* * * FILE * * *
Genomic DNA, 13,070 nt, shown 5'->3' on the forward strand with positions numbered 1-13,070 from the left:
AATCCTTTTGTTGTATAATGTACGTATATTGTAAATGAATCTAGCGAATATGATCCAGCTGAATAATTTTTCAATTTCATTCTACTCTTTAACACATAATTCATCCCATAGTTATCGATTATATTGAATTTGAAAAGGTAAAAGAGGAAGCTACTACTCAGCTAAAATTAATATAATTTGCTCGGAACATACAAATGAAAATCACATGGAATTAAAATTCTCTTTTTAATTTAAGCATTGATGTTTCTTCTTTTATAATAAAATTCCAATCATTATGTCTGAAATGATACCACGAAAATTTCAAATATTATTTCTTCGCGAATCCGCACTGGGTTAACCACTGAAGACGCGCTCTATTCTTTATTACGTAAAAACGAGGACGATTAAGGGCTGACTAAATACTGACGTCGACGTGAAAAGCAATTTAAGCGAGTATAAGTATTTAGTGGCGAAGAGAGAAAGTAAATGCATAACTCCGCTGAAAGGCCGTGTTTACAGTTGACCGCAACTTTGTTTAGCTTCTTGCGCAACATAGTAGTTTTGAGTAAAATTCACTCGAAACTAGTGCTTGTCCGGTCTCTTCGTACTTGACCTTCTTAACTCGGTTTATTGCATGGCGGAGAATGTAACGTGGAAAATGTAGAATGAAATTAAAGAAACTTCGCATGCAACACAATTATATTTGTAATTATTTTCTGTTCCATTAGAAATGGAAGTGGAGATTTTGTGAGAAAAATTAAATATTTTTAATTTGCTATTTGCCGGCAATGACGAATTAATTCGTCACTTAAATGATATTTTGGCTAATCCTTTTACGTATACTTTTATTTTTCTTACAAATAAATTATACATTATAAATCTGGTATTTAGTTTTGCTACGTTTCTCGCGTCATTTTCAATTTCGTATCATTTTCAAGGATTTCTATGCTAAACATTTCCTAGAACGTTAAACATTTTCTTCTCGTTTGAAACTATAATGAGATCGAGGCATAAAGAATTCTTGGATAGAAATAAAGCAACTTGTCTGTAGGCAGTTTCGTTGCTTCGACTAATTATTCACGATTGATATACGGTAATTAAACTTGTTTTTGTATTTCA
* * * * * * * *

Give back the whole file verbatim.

Genomic DNA, 13,070 nt, shown 5'->3' on the forward strand with positions numbered 1-13,070 from the left:
AATCCTTTTGTTGTATAATGTACGTATATTGTAAATGAATCTAGCGAATATGATCCAGCTGAATAATTTTTCAATTTCATTCTACTCTTTAACACATAATTCATCCCATAGTTATCGATTATATTGAATTTGAAAAGGTAAAAGAGGAAGCTACTACTCAGCTAAAATTAATATAATTTGCTCGGAACATACAAATGAAAATCACATGGAATTAAAATTCTCTTTTTAATTTAAGCATTGATGTTTCTTCTTTTATAATAAAATTCCAATCATTATGTCTGAAATGATACCACGAAAATTTCAAATATTATTTCTTCGCGAATCCGCACTGGGTTAACCACTGAAGACGCGCTCTATTCTTTATTACGTAAAAACGAGGACGATTAAGGGCTGACTAAATACTGACGTCGACGTGAAAAGCAATTTAAGCGAGTATAAGTATTTAGTGGCGAAGAGAGAAAGTAAATGCATAACTCCGCTGAAAGGCCGTGTTTACAGTTGACCGCAACTTTGTTTAGCTTCTTGCGCAACATAGTAGTTTTGAGTAAAATTCACTCGAAACTAGTGCTTGTCCGGTCTCTTCGTACTTGACCTTCTTAACTCGGTTTATTGCATGGCGGAGAATGTAACGTGGAAAATGTAGAATGAAATTAAAGAAACTTCGCATGCAACACAATTATATTTGTAATTATTTTCTGTTCCATTAGAAATGGAAGTGGAGATTTTGTGAGAAAAATTAAATATTTTTAATTTGCTATTTGCCGGCAATGACGAATTAATTCGTCACTTAAATGATATTTTGGCTAATCCTTTTACGTATACTTTTATTTTTCTTACAAATAAATTATACATTATAAATCTGGTATTTAGTTTTGCTACGTTTCTCGCGTCATTTTCAATTTCGTATCATTTTCAAGGATTTCTATGCTAAACATTTCCTAGAACGTTAAACATTTTCTTCTCGTTTGAAACTATAATGAGATCGAGGCATAAAGAATTCTTGGATAGAAATAAAGCAACTTGTCTGTAGGCAGTTTCGTTGCTTCGACTAATTATTCACGATTGATATACGGTAATTAAACTTGTTTTTGTATTTCA